- Return tin to the oven and bake until white are set and yolk are cooked, 12 minutes for runny eggs, 14 for slightly hardened yolks.
- Let sit one minute before carefully removing using an off set spatula.
- Sprinkle with remains remaining pecorino and more salt and pepper to taste if desired.
Footnotes and Sources
1. The Wall Street Journal, January 20, 2023
2. The Wall Street Journal, January 20, 2023
3. The Wall Street Journal, January 20, 2023
4. The Earnings Scout, January 19, 2023
5. Census.gov, January 18, 2023
6. The Wall Street Journal, January 18, 2023
7. howardcm.com, January 17, 2023
8. IRS.gov, November 7, 2022
9. TODAY, January 31, 2015
Investing involves risks, and investment decisions should be based on your own goals, time horizon, and tolerance for risk. The return and principal value of investments will fluctuate as market conditions change. When sold, investments may be worth more or less than their original cost.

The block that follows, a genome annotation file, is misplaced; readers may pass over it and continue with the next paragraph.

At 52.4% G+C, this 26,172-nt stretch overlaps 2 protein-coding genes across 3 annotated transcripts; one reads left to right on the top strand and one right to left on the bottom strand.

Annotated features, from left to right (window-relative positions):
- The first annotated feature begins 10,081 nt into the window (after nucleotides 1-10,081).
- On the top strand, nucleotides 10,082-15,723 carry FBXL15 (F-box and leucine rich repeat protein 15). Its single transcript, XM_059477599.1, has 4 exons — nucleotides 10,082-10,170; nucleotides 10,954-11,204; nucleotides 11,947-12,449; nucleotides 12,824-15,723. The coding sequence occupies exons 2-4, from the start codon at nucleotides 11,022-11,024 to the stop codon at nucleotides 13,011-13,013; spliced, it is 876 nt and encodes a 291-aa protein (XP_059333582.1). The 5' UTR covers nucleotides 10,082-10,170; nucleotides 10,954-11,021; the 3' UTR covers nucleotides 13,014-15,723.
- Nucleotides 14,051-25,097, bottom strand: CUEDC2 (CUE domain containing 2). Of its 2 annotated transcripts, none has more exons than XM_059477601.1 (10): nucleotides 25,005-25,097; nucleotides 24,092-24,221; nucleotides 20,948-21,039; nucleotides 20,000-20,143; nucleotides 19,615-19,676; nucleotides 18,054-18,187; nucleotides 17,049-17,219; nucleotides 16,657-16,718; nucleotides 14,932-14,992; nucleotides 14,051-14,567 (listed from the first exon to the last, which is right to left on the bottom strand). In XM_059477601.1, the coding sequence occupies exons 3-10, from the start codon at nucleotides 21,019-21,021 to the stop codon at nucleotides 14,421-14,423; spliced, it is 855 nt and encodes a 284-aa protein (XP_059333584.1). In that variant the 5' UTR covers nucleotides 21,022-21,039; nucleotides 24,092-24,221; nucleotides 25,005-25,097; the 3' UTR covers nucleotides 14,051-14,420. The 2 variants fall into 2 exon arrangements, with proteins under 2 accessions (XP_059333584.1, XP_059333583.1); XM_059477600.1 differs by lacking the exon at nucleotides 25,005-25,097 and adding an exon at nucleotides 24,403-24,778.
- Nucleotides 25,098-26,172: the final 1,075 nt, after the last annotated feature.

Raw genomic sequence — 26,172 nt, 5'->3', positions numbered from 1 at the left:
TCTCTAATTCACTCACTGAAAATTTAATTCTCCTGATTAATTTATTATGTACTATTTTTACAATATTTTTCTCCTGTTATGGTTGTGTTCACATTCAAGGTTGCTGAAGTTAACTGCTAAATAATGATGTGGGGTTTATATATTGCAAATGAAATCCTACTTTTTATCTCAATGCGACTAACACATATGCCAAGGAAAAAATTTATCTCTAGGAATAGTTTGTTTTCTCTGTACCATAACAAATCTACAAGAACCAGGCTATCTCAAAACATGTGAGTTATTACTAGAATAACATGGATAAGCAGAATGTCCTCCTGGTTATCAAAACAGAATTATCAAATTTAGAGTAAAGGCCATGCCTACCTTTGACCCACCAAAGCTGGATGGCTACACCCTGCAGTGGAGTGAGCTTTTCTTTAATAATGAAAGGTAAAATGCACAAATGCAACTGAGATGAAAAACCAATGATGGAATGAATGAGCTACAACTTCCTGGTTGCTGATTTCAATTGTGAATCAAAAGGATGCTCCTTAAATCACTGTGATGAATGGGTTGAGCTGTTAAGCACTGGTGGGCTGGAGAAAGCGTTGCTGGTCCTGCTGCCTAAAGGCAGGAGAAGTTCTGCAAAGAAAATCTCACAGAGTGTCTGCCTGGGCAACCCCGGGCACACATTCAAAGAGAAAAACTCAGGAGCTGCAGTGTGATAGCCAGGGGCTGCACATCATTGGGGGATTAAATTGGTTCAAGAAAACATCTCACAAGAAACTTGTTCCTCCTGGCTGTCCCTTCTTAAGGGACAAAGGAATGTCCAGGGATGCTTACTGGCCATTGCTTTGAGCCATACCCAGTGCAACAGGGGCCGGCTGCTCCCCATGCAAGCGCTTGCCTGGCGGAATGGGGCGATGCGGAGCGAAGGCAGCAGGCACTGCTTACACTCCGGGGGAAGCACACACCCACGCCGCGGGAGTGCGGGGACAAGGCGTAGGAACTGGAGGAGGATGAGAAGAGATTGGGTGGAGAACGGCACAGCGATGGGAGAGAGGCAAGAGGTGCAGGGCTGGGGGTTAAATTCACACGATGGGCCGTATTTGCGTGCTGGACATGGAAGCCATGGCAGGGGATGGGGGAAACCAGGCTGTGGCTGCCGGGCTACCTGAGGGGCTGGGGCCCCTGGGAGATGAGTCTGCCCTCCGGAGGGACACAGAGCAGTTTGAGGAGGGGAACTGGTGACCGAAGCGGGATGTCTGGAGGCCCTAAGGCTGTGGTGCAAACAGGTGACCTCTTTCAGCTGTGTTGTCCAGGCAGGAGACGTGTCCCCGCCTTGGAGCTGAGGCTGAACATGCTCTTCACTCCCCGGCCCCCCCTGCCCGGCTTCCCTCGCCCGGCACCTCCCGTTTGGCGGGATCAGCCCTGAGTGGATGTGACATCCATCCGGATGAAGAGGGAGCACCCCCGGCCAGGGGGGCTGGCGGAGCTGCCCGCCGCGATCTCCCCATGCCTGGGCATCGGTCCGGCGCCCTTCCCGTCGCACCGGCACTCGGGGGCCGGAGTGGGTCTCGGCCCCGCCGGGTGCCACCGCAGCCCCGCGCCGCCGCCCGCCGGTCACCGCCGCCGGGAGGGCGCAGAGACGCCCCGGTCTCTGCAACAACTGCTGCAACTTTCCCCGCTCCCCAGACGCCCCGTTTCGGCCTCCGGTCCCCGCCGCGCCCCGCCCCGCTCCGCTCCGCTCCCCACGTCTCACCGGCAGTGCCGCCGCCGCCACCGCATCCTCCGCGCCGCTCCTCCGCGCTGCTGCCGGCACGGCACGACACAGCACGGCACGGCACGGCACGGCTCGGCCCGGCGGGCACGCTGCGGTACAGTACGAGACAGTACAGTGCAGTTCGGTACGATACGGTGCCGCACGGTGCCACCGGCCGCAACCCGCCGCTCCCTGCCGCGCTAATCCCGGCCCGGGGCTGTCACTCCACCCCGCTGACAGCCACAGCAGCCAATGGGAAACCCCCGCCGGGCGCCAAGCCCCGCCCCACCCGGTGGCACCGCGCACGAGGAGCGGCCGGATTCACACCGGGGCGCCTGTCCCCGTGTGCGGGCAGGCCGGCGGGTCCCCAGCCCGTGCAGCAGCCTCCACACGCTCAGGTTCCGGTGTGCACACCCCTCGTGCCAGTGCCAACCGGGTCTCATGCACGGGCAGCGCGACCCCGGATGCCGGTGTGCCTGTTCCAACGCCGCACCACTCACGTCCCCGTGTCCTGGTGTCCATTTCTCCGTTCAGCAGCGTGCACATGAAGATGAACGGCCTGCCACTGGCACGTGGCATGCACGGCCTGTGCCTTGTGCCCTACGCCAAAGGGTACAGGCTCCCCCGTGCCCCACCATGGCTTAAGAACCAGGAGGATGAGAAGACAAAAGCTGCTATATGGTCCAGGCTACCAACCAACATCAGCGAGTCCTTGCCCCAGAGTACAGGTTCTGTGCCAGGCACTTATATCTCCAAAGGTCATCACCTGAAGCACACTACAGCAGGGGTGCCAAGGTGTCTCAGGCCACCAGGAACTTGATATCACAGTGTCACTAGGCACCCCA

The forecasts or forward-looking statements are based on assumptions, may not materialize, and are subject to revision without notice.
This content is developed from sources believed to be providing accurate information. The information in this material is not intended as tax or legal advice. Please consult legal or tax professionals for specific information regarding your individual situation. This material was developed and produced by FMG Suite to provide information on a topic that may be of interest. FMG is not affiliated with the named representative, financial professional, Registered Investment Advisor, Broker-Dealer, nor state- or SEC-registered investment advisory firm. The opinions expressed and material provided are for general information, and they should not be considered a solicitation for the purchase or sale of any security.